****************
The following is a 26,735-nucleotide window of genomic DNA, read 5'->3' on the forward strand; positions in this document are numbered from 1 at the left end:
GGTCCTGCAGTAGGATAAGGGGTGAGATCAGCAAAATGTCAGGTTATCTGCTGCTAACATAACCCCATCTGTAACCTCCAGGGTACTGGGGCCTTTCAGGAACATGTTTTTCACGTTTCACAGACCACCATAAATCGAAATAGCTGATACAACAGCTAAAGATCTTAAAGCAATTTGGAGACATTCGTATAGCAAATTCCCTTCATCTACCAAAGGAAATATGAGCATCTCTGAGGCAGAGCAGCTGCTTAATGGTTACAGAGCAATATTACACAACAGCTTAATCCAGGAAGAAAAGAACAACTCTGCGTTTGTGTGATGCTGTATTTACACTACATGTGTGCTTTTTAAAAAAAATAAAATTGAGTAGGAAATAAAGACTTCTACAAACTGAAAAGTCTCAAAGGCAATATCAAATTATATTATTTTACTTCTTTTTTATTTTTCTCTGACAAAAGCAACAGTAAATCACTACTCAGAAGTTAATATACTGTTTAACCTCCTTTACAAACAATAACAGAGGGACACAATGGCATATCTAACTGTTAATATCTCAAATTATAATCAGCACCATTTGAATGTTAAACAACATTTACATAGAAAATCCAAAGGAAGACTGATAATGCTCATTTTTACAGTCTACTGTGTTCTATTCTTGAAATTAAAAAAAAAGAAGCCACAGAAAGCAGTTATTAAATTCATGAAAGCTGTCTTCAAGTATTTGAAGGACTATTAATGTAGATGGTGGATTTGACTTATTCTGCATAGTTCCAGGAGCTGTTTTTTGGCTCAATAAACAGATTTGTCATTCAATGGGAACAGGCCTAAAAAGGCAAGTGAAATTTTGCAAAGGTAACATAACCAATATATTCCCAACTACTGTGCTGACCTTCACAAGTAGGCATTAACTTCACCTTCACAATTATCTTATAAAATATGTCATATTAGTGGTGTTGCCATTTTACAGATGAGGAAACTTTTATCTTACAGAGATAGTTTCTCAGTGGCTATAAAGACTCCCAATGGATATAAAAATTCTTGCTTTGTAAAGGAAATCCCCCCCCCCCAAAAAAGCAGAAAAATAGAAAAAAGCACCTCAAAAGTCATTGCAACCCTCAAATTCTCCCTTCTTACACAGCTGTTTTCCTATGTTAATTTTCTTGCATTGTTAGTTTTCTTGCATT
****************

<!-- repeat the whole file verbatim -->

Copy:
The following is a 26,735-nucleotide window of genomic DNA, read 5'->3' on the forward strand; positions in this document are numbered from 1 at the left end:
GGTCCTGCAGTAGGATAAGGGGTGAGATCAGCAAAATGTCAGGTTATCTGCTGCTAACATAACCCCATCTGTAACCTCCAGGGTACTGGGGCCTTTCAGGAACATGTTTTTCACGTTTCACAGACCACCATAAATCGAAATAGCTGATACAACAGCTAAAGATCTTAAAGCAATTTGGAGACATTCGTATAGCAAATTCCCTTCATCTACCAAAGGAAATATGAGCATCTCTGAGGCAGAGCAGCTGCTTAATGGTTACAGAGCAATATTACACAACAGCTTAATCCAGGAAGAAAAGAACAACTCTGCGTTTGTGTGATGCTGTATTTACACTACATGTGTGCTTTTTAAAAAAAATAAAATTGAGTAGGAAATAAAGACTTCTACAAACTGAAAAGTCTCAAAGGCAATATCAAATTATATTATTTTACTTCTTTTTTATTTTTCTCTGACAAAAGCAACAGTAAATCACTACTCAGAAGTTAATATACTGTTTAACCTCCTTTACAAACAATAACAGAGGGACACAATGGCATATCTAACTGTTAATATCTCAAATTATAATCAGCACCATTTGAATGTTAAACAACATTTACATAGAAAATCCAAAGGAAGACTGATAATGCTCATTTTTACAGTCTACTGTGTTCTATTCTTGAAATTAAAAAAAAAGAAGCCACAGAAAGCAGTTATTAAATTCATGAAAGCTGTCTTCAAGTATTTGAAGGACTATTAATGTAGATGGTGGATTTGACTTATTCTGCATAGTTCCAGGAGCTGTTTTTTGGCTCAATAAACAGATTTGTCATTCAATGGGAACAGGCCTAAAAAGGCAAGTGAAATTTTGCAAAGGTAACATAACCAATATATTCCCAACTACTGTGCTGACCTTCACAAGTAGGCATTAACTTCACCTTCACAATTATCTTATAAAATATGTCATATTAGTGGTGTTGCCATTTTACAGATGAGGAAACTTTTATCTTACAGAGATAGTTTCTCAGTGGCTATAAAGACTCCCAATGGATATAAAAATTCTTGCTTTGTAAAGGAAATCCCCCCCCCCCAAAAAAGCAGAAAAATAGAAAAAAGCACCTCAAAAGTCATTGCAACCCTCAAATTCTCCCTTCTTACACAGCTGTTTTCCTATGTTAATTTTCTTGCATTGTTAGTTTTCTTGCATT